Azza – “The
ceremony of grief”
Women in black rock
their bodies, beat their chests,
girl-children serve, in glass
tumblers, steaming auburn tea
baklava on plastic trays.
Here, tears flow like streams
wet the ornate Persian rugs
and in the courtyard –
where she poured kerosene on her head,
struck a match --
silver fish roam the small pond oblivious
tears soak into the soil where nothing grows
but sad sprigs of bitter herbs.
On the other side of the yard men sit
with hookah pipes, crack salted pistachios.
The butcher who was to take the girl as bride
now sits on an embroidered cushion, strokes his
twisting gray mustache.
A boy yells Daddy! in a busy restaurant
toward a man in a raincoat shaking rain
from his umbrella at the door. The man
kneels, receives the child in his arms.
Pepper in my eyes—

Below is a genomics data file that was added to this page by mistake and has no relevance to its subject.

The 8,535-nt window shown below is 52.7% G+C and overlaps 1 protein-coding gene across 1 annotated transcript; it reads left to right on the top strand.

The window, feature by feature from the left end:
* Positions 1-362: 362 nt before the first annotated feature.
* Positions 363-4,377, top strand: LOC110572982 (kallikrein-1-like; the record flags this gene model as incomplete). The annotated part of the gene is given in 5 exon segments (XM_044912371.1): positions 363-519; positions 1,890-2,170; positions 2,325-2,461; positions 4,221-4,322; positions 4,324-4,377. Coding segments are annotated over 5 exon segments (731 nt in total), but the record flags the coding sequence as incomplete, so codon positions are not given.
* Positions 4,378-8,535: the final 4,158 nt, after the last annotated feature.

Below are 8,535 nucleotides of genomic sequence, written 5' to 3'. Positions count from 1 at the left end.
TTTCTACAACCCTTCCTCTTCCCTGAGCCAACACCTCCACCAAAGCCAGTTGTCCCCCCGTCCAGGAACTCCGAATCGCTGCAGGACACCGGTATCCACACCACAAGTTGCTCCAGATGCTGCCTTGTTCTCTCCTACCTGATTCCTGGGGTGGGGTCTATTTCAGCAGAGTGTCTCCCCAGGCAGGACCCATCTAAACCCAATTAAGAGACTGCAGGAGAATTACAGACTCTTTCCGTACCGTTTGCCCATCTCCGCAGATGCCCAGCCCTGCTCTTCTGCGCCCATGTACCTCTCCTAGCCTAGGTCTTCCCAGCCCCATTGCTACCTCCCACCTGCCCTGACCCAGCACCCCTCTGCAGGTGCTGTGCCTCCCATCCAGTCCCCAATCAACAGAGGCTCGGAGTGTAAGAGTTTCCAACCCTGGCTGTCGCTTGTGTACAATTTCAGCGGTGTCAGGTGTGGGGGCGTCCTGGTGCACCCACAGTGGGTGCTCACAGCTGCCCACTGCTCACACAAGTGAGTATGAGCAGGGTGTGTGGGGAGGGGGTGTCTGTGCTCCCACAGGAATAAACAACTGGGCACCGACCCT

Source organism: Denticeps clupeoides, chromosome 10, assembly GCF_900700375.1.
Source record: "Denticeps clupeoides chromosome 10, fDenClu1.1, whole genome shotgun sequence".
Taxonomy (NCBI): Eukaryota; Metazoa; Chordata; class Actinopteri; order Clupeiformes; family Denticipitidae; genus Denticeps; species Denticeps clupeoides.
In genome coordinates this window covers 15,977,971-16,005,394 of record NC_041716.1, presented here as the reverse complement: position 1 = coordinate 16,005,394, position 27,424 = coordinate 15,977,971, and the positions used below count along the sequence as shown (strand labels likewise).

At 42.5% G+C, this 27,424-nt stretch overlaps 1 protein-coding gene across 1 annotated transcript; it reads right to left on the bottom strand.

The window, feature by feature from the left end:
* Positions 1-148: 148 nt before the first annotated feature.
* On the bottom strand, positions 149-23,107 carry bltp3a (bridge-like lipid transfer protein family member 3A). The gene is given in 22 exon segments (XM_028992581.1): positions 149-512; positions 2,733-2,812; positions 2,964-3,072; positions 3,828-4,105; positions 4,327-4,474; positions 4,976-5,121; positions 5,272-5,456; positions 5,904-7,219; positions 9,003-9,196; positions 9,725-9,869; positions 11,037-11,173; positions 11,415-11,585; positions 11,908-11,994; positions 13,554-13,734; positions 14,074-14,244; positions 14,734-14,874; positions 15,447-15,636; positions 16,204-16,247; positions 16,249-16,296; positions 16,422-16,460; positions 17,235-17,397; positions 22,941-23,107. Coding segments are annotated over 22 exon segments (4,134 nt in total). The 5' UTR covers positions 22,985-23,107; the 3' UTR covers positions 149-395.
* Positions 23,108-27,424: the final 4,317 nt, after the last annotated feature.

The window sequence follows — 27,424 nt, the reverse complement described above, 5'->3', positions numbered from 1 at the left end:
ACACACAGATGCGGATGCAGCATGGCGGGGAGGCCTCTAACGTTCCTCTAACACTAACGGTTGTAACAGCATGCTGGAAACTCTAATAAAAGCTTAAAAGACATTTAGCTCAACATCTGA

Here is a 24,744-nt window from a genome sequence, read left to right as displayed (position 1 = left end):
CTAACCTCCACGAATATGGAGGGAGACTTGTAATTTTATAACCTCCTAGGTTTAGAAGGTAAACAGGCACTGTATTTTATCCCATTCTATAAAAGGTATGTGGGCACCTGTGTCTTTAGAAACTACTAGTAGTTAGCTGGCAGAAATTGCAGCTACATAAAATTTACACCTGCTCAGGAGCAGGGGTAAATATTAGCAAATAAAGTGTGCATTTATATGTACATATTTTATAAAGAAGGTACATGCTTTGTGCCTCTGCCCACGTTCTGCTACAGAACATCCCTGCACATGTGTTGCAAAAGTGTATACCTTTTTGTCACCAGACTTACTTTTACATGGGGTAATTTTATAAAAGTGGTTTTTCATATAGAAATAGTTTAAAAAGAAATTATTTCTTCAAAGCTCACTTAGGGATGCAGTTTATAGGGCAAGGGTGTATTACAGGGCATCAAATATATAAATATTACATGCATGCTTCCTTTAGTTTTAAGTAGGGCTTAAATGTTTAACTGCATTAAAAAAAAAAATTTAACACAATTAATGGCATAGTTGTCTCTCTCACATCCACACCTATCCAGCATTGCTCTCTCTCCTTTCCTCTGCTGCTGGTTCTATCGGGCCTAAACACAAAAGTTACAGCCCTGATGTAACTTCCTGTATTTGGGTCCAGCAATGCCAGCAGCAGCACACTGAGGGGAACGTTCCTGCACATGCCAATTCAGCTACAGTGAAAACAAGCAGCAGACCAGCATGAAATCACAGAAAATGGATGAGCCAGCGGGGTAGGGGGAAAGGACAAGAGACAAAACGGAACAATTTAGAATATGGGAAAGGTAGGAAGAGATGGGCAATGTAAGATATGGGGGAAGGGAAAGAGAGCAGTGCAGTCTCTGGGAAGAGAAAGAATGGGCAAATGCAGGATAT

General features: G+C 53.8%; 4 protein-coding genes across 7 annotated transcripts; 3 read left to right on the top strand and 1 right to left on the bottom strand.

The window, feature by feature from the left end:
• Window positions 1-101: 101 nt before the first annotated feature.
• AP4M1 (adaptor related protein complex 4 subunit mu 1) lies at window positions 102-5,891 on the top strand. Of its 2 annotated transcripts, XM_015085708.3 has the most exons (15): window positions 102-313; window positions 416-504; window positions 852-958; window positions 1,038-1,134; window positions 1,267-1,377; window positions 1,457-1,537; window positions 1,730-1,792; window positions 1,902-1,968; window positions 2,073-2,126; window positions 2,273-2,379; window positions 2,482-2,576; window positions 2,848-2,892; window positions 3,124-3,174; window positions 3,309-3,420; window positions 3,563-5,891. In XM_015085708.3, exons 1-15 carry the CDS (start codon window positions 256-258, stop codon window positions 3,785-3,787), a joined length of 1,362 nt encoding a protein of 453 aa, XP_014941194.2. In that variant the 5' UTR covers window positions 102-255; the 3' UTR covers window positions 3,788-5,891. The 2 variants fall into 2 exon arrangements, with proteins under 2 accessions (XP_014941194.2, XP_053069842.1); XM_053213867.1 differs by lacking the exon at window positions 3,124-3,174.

I knew a child in Tehran who lived two doors
every night cried Daddy! out the window
to every man passing by. Each morning his mother
explained about the war with Iraq, about the key
to paradise sewn to his father’s pants, but
by evening the child forgot, pushed open
the window to the street,
Poet and translator Sholeh
Wolpé was born in Iran but spent most of her teen years in the
Caribbean and Europe, ending up in the U.S. where she pursued Masters
degrees in Radio-TV-Film ( Northwestern University) and Public Health
( Johns Hopkins University). She is the author of
The Scar Saloon
( Red Hen Press, October 2004) and her poems and translations have
been published in many literary journals and anthologies in the U.S.,
Canada and Europe.
Sholeh is the recipient of several awards for her poetry and is the
director and host of
Poetry at the Loft, a
successful poetry venue in Redlands , Ca. She divides her time between
Redlands and Newport Beach,
California. More information: